After delaying it for over a year, the Union Human Resource Development (HRD) ministry has taken another step towards drafting the much-anticipated National Education Policy (NEP). This time, the committee is headed by eminent space scientist K Kasturirangan. The nine-member committee also constitutes retired bureaucrat K J Alphonse, mathematician and Fields Medal winner Manjul Bhargava, among others. The need for an overhaul in the policy to truly bring forth a revolution in the education sector has already been established. Thus, we can directly move on to discuss what the NEP ought to include.

Going Digital

In this age of Internet, it is essential to go digital. Many government initiatives, like e-basta, have introduced digital tools to the classroom. And demonetization has already paved the way for cashless transactions in many schools. Now, there is a serious need to maintain all records of a student — from the time he takes admission to the time he leaves the school. This would include all academic records as well the record of all extracurricular activities.

Motivating Lesser Privileged Ones

The HRD ministry has mandated the private schools to reserve a quarter of their seats at the entry level for students belonging to economically disadvantaged backgrounds in the neighbourhood. However, several instances have been reported where the schools have been found violating the mandate. The evasion of this provision is a cause of concern. The policy needs to suggest stringent ways of preventing violation. There have also been suggestions of introducing a National Fellowship Fund for students belonging to economically weaker sections. The fellowship will include tuition fees, living expenses, as well as other learning resources. We can expect this fellowship to mitigate problems of millions of students to a large extent.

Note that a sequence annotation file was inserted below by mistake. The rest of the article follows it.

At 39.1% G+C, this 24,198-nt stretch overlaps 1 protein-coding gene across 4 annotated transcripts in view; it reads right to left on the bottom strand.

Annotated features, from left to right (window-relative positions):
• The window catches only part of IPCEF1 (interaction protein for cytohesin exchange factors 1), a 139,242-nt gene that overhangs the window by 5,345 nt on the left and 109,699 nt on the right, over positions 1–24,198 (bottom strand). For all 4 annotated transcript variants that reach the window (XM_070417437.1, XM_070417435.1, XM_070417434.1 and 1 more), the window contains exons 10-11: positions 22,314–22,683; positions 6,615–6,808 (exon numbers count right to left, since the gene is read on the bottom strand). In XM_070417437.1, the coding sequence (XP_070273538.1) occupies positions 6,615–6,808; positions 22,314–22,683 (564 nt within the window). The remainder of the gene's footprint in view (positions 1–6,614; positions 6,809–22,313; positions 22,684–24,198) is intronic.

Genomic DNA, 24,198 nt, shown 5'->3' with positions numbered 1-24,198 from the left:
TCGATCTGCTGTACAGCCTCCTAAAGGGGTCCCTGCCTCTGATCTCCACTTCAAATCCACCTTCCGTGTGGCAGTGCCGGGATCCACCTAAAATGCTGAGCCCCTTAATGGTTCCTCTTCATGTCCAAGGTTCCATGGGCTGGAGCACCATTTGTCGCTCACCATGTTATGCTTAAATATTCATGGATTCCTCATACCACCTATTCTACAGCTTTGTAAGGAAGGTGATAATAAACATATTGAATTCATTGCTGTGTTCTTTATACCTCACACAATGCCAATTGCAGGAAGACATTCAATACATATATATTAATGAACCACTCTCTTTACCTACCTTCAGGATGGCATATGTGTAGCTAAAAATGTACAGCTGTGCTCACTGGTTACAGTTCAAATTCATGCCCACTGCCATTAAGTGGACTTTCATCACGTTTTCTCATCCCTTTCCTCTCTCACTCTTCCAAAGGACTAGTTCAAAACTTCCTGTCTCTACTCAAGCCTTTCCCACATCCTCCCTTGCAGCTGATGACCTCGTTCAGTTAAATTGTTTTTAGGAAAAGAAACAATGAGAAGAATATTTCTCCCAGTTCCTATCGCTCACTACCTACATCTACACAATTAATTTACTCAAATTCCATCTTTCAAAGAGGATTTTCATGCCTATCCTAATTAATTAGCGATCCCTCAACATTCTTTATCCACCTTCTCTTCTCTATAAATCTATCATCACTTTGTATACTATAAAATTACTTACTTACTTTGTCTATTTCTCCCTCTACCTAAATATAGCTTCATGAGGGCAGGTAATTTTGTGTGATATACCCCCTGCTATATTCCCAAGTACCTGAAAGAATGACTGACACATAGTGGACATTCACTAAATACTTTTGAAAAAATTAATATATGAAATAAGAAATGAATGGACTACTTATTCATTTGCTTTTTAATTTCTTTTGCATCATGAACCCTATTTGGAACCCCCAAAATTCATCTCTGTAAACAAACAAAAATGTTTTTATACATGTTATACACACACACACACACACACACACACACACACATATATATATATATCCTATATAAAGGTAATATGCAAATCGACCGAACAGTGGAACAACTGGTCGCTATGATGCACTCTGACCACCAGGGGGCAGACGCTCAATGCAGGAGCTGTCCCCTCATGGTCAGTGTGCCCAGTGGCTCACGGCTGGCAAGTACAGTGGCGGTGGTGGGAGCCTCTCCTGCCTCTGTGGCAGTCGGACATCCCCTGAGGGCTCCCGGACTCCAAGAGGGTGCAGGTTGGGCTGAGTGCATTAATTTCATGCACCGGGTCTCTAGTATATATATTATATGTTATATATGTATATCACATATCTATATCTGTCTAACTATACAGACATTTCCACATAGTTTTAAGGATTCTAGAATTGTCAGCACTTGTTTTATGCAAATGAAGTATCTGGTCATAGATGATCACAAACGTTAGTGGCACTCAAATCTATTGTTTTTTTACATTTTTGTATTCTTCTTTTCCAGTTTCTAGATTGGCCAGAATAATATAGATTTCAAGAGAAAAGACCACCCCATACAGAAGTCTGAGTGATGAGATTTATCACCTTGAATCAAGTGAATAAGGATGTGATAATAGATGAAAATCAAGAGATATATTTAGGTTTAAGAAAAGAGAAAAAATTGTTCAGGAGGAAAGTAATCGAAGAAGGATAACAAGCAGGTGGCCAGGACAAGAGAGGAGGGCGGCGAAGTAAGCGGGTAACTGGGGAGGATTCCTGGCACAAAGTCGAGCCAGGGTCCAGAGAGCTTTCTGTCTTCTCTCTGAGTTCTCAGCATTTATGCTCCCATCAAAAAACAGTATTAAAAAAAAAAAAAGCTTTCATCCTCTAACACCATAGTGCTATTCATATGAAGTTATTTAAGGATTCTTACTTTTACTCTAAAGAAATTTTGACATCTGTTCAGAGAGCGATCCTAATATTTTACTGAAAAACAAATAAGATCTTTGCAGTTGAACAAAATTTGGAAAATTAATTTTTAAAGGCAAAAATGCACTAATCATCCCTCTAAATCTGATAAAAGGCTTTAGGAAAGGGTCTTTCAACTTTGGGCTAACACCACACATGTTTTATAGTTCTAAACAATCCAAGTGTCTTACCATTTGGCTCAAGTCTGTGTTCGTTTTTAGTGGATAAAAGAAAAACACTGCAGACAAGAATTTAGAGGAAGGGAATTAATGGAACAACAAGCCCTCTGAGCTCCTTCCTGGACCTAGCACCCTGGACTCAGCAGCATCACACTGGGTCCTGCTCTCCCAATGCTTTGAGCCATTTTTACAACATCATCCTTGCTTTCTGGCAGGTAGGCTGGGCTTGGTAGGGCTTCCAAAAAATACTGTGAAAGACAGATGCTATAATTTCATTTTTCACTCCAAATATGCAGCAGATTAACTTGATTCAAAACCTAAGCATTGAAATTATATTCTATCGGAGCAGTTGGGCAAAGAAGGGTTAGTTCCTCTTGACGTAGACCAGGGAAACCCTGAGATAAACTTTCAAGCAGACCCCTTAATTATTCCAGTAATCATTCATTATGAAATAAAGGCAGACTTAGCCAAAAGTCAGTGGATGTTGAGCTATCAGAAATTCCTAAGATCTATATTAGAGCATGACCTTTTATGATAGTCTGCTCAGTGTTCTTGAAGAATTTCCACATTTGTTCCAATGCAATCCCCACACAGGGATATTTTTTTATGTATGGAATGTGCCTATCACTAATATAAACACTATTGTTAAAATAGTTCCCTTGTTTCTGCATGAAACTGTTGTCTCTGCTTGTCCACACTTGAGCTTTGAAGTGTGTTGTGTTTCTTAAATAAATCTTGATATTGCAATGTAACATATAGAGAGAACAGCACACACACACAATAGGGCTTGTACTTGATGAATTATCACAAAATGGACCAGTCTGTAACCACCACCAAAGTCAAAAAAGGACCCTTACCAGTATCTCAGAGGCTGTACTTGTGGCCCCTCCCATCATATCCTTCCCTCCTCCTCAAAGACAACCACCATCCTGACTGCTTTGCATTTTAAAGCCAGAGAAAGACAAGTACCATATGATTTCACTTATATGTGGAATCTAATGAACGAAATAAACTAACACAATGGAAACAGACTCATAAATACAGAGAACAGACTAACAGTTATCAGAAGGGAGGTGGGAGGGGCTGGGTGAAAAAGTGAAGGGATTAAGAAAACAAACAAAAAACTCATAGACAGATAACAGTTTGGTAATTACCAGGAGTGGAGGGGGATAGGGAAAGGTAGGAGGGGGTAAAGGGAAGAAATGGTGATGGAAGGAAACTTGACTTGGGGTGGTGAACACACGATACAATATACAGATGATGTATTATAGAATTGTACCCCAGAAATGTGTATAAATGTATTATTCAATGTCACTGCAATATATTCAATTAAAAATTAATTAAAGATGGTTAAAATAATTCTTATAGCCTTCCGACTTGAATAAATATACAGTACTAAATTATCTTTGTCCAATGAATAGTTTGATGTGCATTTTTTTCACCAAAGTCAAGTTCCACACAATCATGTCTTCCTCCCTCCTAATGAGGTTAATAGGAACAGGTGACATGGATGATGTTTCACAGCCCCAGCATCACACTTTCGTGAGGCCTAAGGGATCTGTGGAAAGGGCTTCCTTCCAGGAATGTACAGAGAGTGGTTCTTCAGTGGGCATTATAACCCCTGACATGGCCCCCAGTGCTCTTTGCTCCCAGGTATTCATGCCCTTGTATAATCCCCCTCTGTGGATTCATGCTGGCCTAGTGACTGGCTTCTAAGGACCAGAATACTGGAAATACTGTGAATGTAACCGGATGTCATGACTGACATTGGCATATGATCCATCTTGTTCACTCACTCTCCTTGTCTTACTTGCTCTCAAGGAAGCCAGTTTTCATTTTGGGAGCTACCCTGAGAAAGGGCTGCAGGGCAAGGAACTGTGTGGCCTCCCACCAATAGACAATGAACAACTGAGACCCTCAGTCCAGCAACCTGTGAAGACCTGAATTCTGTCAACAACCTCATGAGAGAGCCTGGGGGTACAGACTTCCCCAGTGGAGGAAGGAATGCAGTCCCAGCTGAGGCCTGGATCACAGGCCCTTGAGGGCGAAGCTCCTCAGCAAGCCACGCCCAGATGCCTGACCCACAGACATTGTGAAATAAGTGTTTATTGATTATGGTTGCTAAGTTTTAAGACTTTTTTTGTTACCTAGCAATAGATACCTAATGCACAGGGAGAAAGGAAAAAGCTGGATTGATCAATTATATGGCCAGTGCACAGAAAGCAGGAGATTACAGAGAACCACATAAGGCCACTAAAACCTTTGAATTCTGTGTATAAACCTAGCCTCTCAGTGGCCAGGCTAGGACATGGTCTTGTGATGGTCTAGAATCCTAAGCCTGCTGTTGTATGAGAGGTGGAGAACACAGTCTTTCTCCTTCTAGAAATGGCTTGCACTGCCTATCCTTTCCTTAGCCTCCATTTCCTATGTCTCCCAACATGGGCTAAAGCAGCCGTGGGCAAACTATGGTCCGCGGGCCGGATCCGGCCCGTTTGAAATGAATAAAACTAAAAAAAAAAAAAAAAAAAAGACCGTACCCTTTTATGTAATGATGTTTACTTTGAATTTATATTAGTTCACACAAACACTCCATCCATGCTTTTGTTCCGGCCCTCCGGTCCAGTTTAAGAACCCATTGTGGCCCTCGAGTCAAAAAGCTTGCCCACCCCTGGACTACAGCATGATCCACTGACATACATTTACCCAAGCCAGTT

Teacher Training

Teachers need to be equipped with digital education if they are to use digital tools in the classroom. The government could encourage public-private partnership in certification, and thereby set a benchmark across the country. Further, as recommended by the TSR Subramanian committee, 50% marks at graduate level should be the minimum eligibility criteria for admission to B.Ed. courses. This would ensure the quality of teachers to a large extent.

Improve Learning Outcomes

The no-detention policy, under the Right to Education (RTE) Act 2009, has failed to bring forth positive learning outcomes and has done more harm than good. We can expect the committee to either revoke it or limit it up to grade five.

Another ambitious project that the government has been thinking of implementing for some time now is having a common curriculum for English, Maths and Science. Unlike the former, this is can be helpful in the long run for the students. The national competitive examinations for entrance to law, engineering and medical courses put students from schools affiliated to the state boards at a disadvantage. But this project, if implemented, can help state boards students to be better prepared for these competitive exams.

Sanskrit Studies

The government’s efforts in rejuvenating and promoting Sanskrit have been condemned as saffronization of education. However, if we keep politics at bay and just think of Sanskrit scriptures as a storehouse of knowledge, it would help us better.

In the past couple of years, the focus of the government has shifted from ‘education for all’ to ‘quality education’. Attuned to the same philosophy, NEP is expected to bring positive changes in the education sector.